• But the board is struggling to keep up with this influx, following budget cuts to the agency resulting in the lowest staffing levels since the 1960s. “Our dedicated staff, especially in our 48 field offices, are handling unsustainable caseloads. The Agency urgently needs more resources to process petitions and conduct elections, investigate unfair labor practice charges, and obtain full remedies for workers whose labor rights have been violated,” said NLRB General Counsel Jennifer Abruzzo. “We need Congress to help us restore the capacity that we have lost after years of underfunding.”

  • As The Hill notes, even with this unionizing uptick, union membership among the American workforce is just about half of what it was back in the early 1980s— 10.3% of the workforce in 2021, versus 20% in 1983.

The Starbucks Count

“Some of what’s in this count is a large number of relatively small workplaces,” Rebecca Givan, professor of labor studies at Rutgers University, explained to Marketplace. “A Starbucks coffee shop with maybe 20 workers and an Amazon warehouse with 6,000 workers. Each of those is just one election.” Of this year's nearly 2,000 union petition filings so far this year, the ones from Starbucks account for about 16%. And with each Starbucks union win, more and more of their employees are thinking of joining in.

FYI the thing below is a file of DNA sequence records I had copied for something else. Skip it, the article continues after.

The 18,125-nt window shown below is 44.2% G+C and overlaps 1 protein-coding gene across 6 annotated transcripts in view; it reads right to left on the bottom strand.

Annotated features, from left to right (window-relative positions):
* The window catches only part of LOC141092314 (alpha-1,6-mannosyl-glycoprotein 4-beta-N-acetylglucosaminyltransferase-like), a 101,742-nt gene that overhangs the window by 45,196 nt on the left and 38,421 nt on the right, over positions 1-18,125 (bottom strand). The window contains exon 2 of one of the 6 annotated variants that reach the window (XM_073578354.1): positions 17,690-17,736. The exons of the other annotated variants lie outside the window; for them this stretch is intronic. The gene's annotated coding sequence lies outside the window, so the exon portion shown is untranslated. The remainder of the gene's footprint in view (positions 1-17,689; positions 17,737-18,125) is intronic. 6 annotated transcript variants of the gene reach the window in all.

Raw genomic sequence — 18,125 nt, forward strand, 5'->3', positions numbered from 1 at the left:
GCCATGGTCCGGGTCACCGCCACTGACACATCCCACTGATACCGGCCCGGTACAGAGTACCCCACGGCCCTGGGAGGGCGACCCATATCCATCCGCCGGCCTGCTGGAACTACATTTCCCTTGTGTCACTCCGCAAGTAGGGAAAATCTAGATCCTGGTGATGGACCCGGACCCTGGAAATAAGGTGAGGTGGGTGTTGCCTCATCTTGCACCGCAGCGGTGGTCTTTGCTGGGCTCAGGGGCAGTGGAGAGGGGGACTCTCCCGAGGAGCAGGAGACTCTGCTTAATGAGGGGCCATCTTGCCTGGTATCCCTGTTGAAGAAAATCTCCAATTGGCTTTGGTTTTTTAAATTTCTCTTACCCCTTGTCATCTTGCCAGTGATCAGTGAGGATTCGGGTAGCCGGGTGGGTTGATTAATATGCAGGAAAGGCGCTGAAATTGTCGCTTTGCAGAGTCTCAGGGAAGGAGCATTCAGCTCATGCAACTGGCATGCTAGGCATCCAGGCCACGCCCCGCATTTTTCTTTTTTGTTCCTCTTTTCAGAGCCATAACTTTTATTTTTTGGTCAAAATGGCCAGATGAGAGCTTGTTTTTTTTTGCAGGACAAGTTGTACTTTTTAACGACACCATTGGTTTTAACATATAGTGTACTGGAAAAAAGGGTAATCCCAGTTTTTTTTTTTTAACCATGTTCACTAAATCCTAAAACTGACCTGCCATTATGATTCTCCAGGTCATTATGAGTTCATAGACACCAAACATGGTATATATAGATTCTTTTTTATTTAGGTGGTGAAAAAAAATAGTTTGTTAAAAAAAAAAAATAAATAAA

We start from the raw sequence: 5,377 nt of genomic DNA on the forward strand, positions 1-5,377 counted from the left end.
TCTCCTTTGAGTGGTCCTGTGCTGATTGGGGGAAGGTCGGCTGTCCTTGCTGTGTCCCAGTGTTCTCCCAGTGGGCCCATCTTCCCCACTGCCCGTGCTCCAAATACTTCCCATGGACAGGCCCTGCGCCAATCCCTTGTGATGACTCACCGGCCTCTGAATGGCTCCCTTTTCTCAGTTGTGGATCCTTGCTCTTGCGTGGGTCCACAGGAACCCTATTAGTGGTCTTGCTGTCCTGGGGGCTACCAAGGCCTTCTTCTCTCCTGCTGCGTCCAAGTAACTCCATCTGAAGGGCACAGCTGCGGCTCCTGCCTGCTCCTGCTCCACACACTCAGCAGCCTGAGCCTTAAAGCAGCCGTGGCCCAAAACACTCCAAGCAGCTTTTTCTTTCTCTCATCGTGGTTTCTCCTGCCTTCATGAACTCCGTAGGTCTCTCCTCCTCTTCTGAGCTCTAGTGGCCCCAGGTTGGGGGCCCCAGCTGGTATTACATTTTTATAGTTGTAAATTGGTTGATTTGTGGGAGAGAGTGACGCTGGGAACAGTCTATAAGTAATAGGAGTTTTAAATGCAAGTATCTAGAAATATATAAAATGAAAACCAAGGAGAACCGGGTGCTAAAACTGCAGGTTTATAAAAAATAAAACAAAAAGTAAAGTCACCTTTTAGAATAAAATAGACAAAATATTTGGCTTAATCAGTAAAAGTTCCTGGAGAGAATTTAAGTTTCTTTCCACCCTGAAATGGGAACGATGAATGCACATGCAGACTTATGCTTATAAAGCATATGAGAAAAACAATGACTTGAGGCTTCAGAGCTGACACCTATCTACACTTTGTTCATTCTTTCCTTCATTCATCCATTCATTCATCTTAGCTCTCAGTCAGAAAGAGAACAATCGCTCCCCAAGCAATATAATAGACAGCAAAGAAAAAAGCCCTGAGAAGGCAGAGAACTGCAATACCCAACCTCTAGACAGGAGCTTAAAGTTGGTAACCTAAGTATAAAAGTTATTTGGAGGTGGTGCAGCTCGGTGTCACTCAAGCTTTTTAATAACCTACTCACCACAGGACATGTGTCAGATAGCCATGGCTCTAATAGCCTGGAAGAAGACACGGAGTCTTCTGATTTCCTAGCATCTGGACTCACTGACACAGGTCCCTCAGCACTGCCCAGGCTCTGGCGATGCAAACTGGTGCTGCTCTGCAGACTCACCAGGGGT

The Verdict

It's wild to note how much Starbucks employees account for the uptick in unionizing efforts, but it’s a great trend to see that workers around the country are fighting to take back some control and power.

📤 What Else We're Forwarding

War Games: Russian disinformation campaigns have evolved online over the past few months, but social media platforms like YouTube and Twitter have failed to keep up, writes the Washington Post. As Ukrainian officials continue to flag Russian propaganda and anti-Ukrainian hate speech, Big Tech has been slower and slower to respond.

Loot Gamble: Do loot boxes (elusive prize giveaways inside video games) promote gambling among minors? TechCrunch reports that government regulators in the US and Europe are increasingly concerned with these “surprise mechanics” within games.

Looney Tuna: Subway's tuna troubles continue to make headlines as a federal judge recently ruled that the company can be sued for misleading claims about its sandwich ingredients. US District Judge Jon Tigar said “these allegations refer to ingredients that a reasonable consumer would not reasonably expect to find in a tuna product,” according to Reuters.

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✌🏽 Raad